Table 2.

Study regions defined for examination of modal conditions during megadrought and megapluvial events.

Study regions defined for examination of modal conditions during megadrought and megapluvial events.
Study regions defined for examination of modal conditions during megadrought and megapluvial events.

We have generated the PDSI data based on output from all LME members, using the Penman–Monteith formulation for potential evapotranspiration (Jacobi et al. 2013), as was done for previous LME analyses (Stevenson et al. 2016). The PDSI is used as the preferred drought metric throughout this analysis; although there are known issues with the PDSI (Alley 1984), it is unavoidable here, as the tree-ring records calibrated to JJA PDSI are the only available source of validation data of sufficient temporal extent.

From both CESM-computed and tree-ring-derived PDSI data, we compute regionally averaged time series from which megaevents are identified following the procedure of Ault et al. (2013). The PDSI time series is standardized using the mean and standard deviation σ over 850–1849 for each LME ensemble member to create “Z scores,” and running 15-yr averages of these values are then calculated. Megadrought and megapluvial events are defined as epochs in which the 15-yr running mean falls below −0.5σ or above +0.5σ, and their persistence is then the time between the associated zero-point crossings. The risk associated with megadrought is the proportion of time spent in megadrought conditions. We include both persistence and risk in the present analysis, as both provide useful insights: as with persistence, the overall risk is an important metric for management purposes, and looking at megadrought and megapluvial persistences individually then indicates the degree to which risk is affected by symmetric changes in hydroclimate variability versus changes in one or the other sign of extreme. It should also be noted that the choice of averaging period for the running-mean PDSI is an arbitrary one; other periods were examined as well. We find that for time scales of roughly 15–35 yr [the “decadal–multidecadal” range of Ault et al. (2013)], the major findings of the analysis do not change.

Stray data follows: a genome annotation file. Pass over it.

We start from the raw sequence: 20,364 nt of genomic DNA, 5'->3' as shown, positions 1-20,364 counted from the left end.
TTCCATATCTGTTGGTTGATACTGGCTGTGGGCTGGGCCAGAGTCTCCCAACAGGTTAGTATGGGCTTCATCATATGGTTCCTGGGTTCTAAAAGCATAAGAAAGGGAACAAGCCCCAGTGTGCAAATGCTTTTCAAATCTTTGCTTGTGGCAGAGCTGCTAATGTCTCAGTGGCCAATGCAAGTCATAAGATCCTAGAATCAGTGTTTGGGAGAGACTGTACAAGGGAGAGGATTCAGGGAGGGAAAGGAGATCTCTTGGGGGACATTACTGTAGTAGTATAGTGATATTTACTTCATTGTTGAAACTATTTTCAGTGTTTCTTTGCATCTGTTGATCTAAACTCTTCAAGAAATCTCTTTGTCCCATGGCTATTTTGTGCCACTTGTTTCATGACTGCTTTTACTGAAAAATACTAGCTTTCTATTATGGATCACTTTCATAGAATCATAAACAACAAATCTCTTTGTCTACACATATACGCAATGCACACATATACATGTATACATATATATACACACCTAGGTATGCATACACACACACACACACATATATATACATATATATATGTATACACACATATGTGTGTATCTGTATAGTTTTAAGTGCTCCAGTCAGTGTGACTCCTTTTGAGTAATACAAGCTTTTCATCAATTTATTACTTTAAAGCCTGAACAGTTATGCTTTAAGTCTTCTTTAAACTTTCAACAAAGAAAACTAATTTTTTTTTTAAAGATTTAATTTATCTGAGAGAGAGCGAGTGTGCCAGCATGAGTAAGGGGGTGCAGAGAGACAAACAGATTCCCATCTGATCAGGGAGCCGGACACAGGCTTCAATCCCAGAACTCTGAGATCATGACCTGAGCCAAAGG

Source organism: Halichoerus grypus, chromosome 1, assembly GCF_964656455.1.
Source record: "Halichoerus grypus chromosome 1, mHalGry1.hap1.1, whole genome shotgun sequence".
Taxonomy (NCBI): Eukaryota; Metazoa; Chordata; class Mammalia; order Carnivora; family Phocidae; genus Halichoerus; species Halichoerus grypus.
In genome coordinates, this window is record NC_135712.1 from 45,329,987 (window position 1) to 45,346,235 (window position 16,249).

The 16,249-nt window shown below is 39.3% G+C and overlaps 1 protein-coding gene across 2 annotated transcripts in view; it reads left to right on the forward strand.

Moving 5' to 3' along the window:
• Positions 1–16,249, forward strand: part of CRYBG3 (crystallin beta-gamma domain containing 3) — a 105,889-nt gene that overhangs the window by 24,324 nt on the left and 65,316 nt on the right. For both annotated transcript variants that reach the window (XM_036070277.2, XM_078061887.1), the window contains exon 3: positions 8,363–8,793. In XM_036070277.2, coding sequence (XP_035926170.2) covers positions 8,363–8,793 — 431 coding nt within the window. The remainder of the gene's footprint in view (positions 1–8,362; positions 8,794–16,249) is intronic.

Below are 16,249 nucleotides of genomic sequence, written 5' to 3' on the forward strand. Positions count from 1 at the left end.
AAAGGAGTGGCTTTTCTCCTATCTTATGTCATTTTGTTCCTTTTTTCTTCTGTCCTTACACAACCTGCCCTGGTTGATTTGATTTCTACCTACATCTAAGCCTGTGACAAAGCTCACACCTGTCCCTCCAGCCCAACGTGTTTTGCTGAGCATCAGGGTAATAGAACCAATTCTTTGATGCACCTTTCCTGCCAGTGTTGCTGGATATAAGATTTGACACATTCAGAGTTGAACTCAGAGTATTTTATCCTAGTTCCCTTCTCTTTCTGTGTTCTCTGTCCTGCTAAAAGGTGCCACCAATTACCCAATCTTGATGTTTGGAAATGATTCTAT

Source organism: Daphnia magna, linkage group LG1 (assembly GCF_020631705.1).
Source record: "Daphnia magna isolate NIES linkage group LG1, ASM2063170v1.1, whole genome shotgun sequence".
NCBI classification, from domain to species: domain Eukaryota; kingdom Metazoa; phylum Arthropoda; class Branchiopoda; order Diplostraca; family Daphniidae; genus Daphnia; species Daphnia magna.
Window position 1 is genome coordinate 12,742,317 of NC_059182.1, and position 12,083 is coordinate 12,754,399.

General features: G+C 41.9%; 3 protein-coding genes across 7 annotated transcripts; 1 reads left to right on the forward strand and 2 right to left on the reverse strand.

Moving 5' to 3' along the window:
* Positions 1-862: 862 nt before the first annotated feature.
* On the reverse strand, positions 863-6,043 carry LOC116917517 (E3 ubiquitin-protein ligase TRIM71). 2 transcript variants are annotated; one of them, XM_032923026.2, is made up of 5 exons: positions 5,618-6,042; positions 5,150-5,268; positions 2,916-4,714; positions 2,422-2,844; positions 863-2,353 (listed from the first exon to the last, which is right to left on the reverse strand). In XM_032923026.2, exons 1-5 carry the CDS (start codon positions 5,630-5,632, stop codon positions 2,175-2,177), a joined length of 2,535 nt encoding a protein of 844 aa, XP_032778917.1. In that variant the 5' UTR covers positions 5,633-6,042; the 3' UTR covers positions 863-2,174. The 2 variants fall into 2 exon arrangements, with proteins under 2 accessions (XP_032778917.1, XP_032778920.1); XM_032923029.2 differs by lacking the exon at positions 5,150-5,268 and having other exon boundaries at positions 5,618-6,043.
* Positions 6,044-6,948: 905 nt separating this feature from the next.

Although CESM simulates hydroclimate well overall (Stevenson et al. 2017), there are some indications that megadrought behavior in this model may not correspond with observations (Ault et al. 2013; Stevenson et al. 2015; Otto-Bliesner et al. 2016; Cook et al. 2016; Coats et al. 2015b). Here, we validate CESM megaevent properties against several proxy data sources: gridded hydroclimate data from the North American Drought Atlas (NADA; Cook et al. 2004), the Mexican Drought Atlas (Stahle et al. 2016), the Monsoon Asia Drought Atlas (MADA; Cook et al. 2010), and the Australia–New Zealand Drought Atlas (ANZDA; Palmer et al. 2015). Overall model performance is good, with overlapping interquartile ranges for megadrought persistences in the LME versus reconstructions, albeit with a slight tendency for megadrought persistence to be overestimated in the LME (Fig. 2). The persistence of megapluvials in the LME is shorter, compared with reconstructions in some regions (SWUSMEX, CMEX, and AUS), and longer in others (SAMONS). These comparisons do not appear to be consistently related to the LME’s ability to capture observed event occurrence frequencies: the LME shows too few megapluvials in SWUSMEX and CMEX and too many in AUS. However, overall, the LME appears broadly consistent with the drought atlases in terms of megaevent representation in these regions. This is particularly true given the potential for uncertainties in tree-ring reconstructions, and possible seasonal biases in the tree-ring data (St. George et al. 2010), to create errors in megadrought properties estimated from the drought atlases.

Fig. 2.

The representation of megadrought events in the CESM (regionally averaged) as compared with drought atlases: NADA (southwestern United States–Mexico), the Mexican Drought Atlas (central Mexico), MADA (Himalayas), and ANZDA (Australia). Green boxes indicate data derived from the CESM LME full-forcing simulations and gray boxes data from drought atlases. Red horizontal lines show the median megadrought persistence across the CESM full-forcing simulations, the width of the box is the interquartile range, whiskers are the 5th and 95th percentiles, and blue crosses outlier points. Persistence of (a) megadroughts and (b) megapluvials with (c),(d) the corresponding occurrence frequencies. (c),(d) Black squares indicate the mean megadrought occurrence frequencies derived from each of the atlas products.

Fig. 2.